The unique revelation of God through the Jews and through Jesus does not imply that no other revelation of God's character has ever occurred. That is the basic premise that motivated Gerald McDermott to write this book. As he describes the book, it is "the beginning of an evangelical theology of the religions that addresses not the question of salvation but the problems of truth and revelation, and takes seriously the normative claims of other traditions."
While many of those who accept the possibility of revelation in other religions tend to adapt Christian doctrines to fit that which is revealed in other religions, McDermott feels he has found in other religions a strong confirmation of Christian doctrine which allows for a new, and deeper insight. But there are some objections which can be raised in response to McDermott's insights, and he understands this. Thus, he asks and answers five questions which can and have come up regarding the issue of revelation in other religions: 1) Do we not already know the truths revealed in other religions? 2) Does new revelation compromise the biblical canon? 3) How does believing in the possibility of revelation in other religions affect missions and evangelism?; 4) Why study other religions when we do not know our own? 5) What is the purpose of learning truth from other religions?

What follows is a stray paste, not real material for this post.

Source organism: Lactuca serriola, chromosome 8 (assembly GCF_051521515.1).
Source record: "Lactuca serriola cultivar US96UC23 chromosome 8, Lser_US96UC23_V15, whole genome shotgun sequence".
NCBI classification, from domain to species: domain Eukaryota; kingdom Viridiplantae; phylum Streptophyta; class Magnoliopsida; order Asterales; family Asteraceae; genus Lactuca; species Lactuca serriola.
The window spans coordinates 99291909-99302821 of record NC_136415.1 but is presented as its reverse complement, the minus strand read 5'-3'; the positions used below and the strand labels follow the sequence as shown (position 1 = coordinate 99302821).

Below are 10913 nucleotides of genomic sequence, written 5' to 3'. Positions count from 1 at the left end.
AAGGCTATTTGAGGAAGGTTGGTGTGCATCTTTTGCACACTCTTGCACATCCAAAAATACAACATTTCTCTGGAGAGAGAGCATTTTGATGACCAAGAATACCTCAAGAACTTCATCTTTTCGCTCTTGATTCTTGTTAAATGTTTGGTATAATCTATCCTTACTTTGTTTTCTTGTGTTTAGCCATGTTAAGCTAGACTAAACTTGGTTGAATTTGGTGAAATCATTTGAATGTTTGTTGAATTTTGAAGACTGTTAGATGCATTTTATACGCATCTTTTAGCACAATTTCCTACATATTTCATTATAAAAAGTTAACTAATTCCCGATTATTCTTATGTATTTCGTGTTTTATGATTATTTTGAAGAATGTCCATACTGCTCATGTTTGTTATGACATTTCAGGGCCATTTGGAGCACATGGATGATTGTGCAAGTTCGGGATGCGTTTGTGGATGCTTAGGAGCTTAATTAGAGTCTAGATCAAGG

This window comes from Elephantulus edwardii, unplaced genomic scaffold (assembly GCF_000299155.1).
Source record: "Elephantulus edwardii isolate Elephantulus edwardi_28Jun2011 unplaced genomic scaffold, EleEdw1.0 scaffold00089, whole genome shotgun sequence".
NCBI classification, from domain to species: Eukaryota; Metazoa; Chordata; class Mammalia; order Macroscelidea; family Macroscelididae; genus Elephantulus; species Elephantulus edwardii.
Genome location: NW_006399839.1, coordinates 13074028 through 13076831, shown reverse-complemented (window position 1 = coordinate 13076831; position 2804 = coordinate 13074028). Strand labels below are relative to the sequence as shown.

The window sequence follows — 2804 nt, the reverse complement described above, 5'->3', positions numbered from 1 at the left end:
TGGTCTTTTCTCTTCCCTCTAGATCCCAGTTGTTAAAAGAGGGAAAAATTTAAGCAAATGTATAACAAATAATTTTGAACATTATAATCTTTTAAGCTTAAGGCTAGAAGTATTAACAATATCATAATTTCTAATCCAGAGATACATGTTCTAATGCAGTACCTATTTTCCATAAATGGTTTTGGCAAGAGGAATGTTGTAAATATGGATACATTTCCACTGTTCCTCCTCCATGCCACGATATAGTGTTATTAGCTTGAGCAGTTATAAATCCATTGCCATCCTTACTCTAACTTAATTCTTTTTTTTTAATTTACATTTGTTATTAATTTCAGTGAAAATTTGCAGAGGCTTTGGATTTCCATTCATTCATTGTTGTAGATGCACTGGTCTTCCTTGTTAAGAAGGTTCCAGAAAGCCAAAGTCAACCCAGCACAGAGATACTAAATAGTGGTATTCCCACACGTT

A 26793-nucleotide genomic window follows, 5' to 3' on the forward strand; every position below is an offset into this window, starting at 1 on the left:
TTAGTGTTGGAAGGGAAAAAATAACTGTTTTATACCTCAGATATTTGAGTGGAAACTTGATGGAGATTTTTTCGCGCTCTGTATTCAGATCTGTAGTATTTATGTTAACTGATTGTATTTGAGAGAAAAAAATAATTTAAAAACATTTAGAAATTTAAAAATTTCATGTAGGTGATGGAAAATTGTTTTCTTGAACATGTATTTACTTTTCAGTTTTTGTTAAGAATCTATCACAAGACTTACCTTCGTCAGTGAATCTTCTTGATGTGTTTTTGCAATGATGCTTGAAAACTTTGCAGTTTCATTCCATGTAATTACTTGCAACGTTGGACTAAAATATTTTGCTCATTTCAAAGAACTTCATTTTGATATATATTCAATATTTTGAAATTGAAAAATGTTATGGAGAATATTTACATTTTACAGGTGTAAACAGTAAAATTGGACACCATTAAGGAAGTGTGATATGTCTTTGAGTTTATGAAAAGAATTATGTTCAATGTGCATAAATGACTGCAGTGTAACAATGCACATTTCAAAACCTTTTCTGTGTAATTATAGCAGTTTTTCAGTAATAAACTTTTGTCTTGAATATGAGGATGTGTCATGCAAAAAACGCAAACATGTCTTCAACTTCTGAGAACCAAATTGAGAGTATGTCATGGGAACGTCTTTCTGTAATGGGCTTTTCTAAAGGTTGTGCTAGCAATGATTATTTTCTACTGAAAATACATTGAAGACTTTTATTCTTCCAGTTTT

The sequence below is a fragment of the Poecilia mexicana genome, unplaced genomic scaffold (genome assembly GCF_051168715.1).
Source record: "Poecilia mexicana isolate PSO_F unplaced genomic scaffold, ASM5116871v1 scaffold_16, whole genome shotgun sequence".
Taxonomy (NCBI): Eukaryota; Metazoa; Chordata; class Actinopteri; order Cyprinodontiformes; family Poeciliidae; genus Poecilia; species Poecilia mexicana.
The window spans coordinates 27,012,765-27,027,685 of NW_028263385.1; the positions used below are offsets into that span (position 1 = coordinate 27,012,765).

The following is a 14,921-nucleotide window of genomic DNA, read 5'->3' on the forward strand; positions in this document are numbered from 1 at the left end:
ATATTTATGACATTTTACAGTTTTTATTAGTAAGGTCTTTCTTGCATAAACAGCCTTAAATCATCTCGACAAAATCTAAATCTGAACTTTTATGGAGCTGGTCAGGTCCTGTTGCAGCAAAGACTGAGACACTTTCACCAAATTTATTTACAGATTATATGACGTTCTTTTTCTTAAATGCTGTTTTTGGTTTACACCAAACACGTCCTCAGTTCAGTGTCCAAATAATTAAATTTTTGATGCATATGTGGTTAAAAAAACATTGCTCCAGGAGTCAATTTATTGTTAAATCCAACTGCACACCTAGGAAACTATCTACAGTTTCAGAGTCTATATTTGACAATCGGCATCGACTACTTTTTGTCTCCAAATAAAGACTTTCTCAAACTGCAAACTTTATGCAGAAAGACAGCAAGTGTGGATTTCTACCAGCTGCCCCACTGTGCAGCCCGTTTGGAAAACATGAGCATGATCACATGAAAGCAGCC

Unabridged. Read by David Cochran Heath.
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